Scientific experiments I want to fundcreated: ; modified:
- have an estimate of how much these experiments will cost
- want to fund or to run some of these experiments
Get in touch via email@example.com
Study people who claim to be able to sleep very little
Specific mutations that are associated with lower than usual amount of sleep have been identified in the last few years. For example, He et al 2009 (a) He Y, Jones CR, Fujiki N, Xu Y, Guo B, Holder JL, Rossner MJ, Nishino S, Fu YH. The transcriptional repressor DEC2 regulates sleep length in mammals. Science. 2009 Aug 14;325(5942):866-70. write:
The habitual self-reported total sleep time per 24-hour day was much shorter in mutation carriers (average 6.25 hours) compared with the noncarriers (average 8.06 hours) in this family. … The mutation changes a C to G in the DNA sequence of DEC2, which is predicted to cause a proline-to-arginine alteration at amino acid position 385 of DEC2
A positive outlook is common among all of the short-sleepers that Fu has studied. “Anecdotally,” she says, “they are all very energetic, very optimistic. It’s very common for them to feel like they want to cram as much into life as they can, but we’re not sure how or whether this is related to their mutations.”
I would set up a global call for people who claim to be able to sleep for less than 4 hours a night (e.g. Thái_Ngọc (a)), then try to verify whether this is true, and in cases when this is true (if such cases even exist, which is doubtful tbh) study how these people differ from the rest of us.
Update: Chris X Edwards writes in an email:
After 4 hours of sleep, I just rode my bicycle into work and it’s 05:45 as I type this. I do have the positive energetic outlook described! I only sleep 4 hours maybe twice a week; another 3 days I get 6 hours; and the other two I can sleep up to 7 if I try very hard to be lazy. But consider this - this has all changed as I’ve aged. When I was a teen, I could sleep 18 hours a day and I often did. So I think it’s important for any such study to note the effects of aging on sleep requirements … [continued in this appendix]
Study the effects of CO2 on humans
It is perplexing that there do not exist any universally accepted, pre-registered, large-n randomized control trials of CO2 effects on cognitive ability, sleep quality, physical performance, etc.
I would fund many studies that would test different concentrations of CO2 (100-10,000ppm) on all of these characteristics with number of participants in hundreds or thousands for each trial.
I would probably start with something like testing effects of spending several hours in a room with 1,000ppm on cognitive ability with 1,000 people.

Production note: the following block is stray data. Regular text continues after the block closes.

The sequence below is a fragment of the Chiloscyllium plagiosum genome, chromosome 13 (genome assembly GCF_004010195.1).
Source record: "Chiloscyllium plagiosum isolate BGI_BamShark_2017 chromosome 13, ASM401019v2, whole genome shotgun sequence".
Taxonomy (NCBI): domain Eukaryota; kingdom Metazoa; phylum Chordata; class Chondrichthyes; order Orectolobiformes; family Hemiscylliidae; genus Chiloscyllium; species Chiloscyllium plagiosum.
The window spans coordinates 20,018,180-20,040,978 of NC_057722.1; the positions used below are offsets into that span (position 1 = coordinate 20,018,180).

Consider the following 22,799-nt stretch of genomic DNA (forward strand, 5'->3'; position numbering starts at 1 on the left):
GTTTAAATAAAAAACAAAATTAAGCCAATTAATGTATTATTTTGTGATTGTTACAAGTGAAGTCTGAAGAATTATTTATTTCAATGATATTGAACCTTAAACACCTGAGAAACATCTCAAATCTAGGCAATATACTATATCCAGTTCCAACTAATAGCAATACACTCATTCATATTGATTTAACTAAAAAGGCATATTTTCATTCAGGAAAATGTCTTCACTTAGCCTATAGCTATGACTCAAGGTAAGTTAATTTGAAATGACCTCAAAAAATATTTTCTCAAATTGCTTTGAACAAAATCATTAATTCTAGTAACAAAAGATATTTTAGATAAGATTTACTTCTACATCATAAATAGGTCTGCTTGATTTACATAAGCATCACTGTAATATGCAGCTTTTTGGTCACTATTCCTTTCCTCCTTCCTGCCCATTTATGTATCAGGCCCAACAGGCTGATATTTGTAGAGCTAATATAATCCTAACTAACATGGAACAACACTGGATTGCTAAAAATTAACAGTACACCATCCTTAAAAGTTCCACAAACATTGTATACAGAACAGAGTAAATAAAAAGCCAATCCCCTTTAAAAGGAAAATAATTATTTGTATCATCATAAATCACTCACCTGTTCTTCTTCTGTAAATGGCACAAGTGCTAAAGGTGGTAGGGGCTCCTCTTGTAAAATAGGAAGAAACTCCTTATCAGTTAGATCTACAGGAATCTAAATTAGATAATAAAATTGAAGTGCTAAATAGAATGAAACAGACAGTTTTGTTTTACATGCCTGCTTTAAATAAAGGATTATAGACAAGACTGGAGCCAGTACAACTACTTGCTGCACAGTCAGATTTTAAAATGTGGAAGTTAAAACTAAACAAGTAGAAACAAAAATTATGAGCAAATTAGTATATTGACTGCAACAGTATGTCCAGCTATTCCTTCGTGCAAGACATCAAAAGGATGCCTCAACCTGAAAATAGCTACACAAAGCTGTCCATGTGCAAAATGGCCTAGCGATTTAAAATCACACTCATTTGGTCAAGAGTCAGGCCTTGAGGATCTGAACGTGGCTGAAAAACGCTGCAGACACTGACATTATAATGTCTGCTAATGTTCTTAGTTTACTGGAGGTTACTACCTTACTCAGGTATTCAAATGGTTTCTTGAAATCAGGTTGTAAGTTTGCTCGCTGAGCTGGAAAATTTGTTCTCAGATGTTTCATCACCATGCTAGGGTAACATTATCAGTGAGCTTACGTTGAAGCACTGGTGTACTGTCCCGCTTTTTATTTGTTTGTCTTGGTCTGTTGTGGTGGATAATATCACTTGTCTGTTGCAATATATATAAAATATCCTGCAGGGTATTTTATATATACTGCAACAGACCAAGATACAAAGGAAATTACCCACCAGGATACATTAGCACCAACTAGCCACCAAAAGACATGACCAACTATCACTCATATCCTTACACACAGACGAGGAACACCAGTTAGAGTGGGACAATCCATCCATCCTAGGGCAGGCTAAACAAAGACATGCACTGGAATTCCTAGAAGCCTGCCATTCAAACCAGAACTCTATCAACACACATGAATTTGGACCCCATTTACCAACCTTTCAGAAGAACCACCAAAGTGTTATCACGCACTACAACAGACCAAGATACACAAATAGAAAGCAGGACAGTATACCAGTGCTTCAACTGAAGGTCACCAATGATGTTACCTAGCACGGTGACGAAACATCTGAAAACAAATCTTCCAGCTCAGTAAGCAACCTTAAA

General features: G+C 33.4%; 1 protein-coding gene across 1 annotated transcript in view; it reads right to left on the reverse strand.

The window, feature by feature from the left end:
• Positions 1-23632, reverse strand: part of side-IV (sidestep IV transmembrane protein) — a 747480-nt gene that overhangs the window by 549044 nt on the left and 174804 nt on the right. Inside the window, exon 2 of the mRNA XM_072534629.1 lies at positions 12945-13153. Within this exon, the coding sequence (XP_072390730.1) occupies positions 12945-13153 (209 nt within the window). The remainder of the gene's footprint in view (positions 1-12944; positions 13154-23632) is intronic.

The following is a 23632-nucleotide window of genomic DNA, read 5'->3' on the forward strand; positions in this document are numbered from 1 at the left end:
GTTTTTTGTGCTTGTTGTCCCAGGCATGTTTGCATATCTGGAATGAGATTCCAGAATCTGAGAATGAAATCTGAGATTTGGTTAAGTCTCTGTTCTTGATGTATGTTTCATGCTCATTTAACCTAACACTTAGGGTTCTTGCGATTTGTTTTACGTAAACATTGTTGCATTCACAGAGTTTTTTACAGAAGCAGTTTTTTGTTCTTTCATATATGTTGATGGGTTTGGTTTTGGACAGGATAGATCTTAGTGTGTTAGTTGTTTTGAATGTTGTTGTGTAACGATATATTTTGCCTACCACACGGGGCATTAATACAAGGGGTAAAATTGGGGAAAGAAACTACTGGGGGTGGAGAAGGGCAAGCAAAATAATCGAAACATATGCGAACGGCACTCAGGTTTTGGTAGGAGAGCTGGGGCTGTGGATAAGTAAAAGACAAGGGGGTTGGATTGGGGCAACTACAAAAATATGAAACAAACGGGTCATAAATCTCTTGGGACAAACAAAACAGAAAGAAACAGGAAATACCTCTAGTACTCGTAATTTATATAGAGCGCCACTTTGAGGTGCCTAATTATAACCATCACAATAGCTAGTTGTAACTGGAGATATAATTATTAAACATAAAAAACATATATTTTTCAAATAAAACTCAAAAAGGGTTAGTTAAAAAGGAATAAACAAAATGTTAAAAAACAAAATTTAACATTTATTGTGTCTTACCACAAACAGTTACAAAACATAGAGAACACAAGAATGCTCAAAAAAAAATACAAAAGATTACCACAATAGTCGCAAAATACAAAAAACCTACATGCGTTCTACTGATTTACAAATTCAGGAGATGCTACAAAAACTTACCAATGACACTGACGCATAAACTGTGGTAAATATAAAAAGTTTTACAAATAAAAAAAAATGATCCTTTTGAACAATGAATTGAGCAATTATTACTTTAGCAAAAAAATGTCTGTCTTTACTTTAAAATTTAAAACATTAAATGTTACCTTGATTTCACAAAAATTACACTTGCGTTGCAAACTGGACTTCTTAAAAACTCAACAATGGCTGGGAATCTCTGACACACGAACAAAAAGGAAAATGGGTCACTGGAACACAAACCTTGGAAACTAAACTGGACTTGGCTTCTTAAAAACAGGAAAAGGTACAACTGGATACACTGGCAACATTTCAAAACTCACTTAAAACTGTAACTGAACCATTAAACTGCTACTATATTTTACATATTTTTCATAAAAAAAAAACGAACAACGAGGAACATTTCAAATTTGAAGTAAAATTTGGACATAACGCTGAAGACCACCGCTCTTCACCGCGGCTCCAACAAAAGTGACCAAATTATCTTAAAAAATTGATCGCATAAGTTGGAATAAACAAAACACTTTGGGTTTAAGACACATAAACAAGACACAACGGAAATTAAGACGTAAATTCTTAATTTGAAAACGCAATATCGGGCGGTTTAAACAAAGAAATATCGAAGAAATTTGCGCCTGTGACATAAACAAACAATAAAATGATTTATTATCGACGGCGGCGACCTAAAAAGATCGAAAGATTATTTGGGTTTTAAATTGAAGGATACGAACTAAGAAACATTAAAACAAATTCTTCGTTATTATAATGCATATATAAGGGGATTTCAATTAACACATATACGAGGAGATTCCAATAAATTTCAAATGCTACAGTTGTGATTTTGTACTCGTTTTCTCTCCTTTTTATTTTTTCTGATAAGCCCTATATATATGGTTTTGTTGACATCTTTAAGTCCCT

Study the effects of air composition on humans more generally
A study published in Anesthesiology in 1975 found that nitrogen at atmospheric pressure worsens reaction time: Winter PM, Bruce DL, Bach MJ, Jay GW. The anesthetic effect of air at atmospheric pressure. Anesthesiology. 1975 Jun;42(6):658-61. Notably, I couldn’t find any other studies of effects of nitrogen or helium on cognitive performance.
Nitrogen has recognized narcotic potential at hyperbaric pressures. No narcotic effect of helium has been demonstrated at any pressure. We evaluated the effect of nitrogen in air at one atmosphere on human performance by comparing it with helium-oxygen using a four-alternative divided-attention task that requires rapid response to auditory and visual signal changes. There was a 9.3 per cent decrease in response time when subjects breathed helium-oxygen, a significant change (P less than 0.001). This change could not be ascribed to practice since the order of presentation of gases did not have a significant effect. It concluded that the nitrogen in ambient air slightly but measurable impairs human performance compared with a non-anesthetic gas such as helium. [note n=20, via samizstat (a)]
I would first run a pre-registered large-n RCT which would try to replicate this experiment. And, in case the results are interesting, I would look into the effects of helium on other parameters and then would look into other breathing gases.
Possibility for self-experimentation
Heliox (a) is a breathing gas composed of a mixture of helium (He) and oxygen (O2). Unlike nitrogen, helium has not yet been found to induce any narcosis. Heliox is commonly used with patients who experience difficulty breathing and is sometimes used during deep diving.